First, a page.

Below is a copy of a spreadsheet that illustrates chaotic behavior. The math is described on page 35 of REASON AND REALITY by John Polkinghorne (1991) and describes how species population sizes vary in successive years. Next year’s population (X[n+1]} depends on:


(1) how many of the species there are to breed this year (X[n])

(2) on the attenuating effect of limited resources this year (1-X[n]).


X is a scaled population size and K is the coupling effect determining how strong these two factors are in determining actual population size.  Note the results through a 41 year cycle of various values of K. X[1] may be set to any value more than 0 and less than 1. If K=2 the value quickly settles down to 0.5 after a few years. For K=3.2 there is a two cycle oscillation. By K=3.58 no stable pattern is ever established. Chaos.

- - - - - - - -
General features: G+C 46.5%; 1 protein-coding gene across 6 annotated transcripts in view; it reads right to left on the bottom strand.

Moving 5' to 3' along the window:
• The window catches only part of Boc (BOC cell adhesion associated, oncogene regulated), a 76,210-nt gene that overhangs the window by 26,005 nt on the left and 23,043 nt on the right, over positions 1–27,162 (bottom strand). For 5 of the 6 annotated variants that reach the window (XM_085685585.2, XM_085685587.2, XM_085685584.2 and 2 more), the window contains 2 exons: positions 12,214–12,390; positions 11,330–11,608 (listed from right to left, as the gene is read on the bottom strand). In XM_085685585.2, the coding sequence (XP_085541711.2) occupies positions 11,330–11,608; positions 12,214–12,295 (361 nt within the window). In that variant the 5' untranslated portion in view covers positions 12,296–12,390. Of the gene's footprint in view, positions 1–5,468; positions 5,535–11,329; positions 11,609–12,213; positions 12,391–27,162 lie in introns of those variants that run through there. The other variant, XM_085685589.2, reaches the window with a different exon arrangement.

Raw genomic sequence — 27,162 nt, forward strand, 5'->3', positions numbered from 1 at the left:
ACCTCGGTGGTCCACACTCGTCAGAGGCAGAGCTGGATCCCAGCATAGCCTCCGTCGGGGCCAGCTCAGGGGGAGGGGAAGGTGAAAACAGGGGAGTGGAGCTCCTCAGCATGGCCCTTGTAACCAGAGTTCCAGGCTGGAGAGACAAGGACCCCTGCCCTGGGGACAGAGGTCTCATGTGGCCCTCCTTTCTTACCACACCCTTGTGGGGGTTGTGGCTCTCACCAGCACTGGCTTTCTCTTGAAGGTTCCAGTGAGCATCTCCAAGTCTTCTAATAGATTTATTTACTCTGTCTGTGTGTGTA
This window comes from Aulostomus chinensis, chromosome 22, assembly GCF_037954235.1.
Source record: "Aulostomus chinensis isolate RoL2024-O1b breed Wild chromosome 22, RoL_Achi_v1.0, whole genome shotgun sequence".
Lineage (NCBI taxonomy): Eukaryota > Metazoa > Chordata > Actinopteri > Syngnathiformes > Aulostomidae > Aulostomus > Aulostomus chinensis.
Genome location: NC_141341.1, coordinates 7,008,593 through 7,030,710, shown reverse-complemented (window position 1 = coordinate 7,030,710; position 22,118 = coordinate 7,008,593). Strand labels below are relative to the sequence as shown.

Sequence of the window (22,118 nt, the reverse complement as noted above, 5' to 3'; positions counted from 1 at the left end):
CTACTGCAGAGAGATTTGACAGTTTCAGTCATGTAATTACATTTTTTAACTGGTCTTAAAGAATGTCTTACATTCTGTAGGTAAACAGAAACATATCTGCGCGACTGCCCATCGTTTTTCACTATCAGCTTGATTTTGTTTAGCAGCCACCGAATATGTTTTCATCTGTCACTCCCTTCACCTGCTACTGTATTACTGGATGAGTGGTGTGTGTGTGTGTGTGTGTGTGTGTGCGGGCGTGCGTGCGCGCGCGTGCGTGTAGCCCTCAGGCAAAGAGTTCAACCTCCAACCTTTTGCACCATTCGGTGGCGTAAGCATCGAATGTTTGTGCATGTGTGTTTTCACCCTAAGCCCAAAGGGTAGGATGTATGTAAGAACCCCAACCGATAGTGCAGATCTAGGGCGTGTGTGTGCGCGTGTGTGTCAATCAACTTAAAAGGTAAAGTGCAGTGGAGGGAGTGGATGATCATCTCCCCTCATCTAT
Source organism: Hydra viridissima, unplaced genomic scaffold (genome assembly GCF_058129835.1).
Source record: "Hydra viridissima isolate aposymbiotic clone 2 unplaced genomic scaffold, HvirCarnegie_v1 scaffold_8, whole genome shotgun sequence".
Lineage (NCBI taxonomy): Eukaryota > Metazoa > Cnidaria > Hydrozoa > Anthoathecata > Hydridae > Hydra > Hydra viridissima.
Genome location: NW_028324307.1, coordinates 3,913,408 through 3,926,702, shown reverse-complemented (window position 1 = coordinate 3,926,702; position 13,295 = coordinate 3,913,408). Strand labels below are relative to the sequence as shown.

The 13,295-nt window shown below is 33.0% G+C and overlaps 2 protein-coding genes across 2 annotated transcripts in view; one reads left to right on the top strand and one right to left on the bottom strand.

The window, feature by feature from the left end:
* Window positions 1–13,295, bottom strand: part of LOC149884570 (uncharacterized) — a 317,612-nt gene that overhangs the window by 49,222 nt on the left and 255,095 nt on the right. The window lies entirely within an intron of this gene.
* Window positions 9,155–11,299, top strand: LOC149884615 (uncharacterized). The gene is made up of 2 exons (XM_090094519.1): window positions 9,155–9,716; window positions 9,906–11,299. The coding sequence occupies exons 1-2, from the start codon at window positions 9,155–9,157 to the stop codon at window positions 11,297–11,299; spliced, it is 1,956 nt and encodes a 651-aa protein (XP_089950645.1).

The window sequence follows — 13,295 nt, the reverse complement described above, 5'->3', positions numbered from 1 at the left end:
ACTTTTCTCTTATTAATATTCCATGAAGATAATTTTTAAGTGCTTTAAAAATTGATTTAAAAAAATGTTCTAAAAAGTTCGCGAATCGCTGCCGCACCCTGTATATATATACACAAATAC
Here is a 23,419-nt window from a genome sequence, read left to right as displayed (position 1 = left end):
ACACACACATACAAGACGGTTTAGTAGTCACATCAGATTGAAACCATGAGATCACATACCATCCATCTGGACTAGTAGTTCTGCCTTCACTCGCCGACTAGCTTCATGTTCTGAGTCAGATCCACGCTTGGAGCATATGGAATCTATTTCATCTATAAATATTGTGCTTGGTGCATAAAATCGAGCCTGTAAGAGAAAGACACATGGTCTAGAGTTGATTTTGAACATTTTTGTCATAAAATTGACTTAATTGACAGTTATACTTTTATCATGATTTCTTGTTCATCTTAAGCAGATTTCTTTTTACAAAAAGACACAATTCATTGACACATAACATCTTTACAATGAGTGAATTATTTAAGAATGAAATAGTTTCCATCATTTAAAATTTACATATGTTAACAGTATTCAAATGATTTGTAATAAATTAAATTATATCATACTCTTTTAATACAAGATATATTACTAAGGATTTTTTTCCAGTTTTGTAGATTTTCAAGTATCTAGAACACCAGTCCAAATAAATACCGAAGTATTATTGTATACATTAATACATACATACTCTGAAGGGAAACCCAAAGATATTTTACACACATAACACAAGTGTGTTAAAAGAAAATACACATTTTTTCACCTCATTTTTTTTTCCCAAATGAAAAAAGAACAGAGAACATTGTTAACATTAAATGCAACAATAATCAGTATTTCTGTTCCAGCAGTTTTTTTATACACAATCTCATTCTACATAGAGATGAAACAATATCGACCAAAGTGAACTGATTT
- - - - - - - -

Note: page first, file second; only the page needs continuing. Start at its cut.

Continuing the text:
So what? A simple equation can produce unpredictable behavior. Try, for example, with K = 3.7, both X[1} = 0.3 and X[1] = 0.3001. At first the predicted values are similar – then wide divergence. This is true for even values of K which differ from one another by only a few millionths of a percent. We can never know initial conditions accurately enough to predict far into the future. The application is evident when applied to weather forecasting, of course.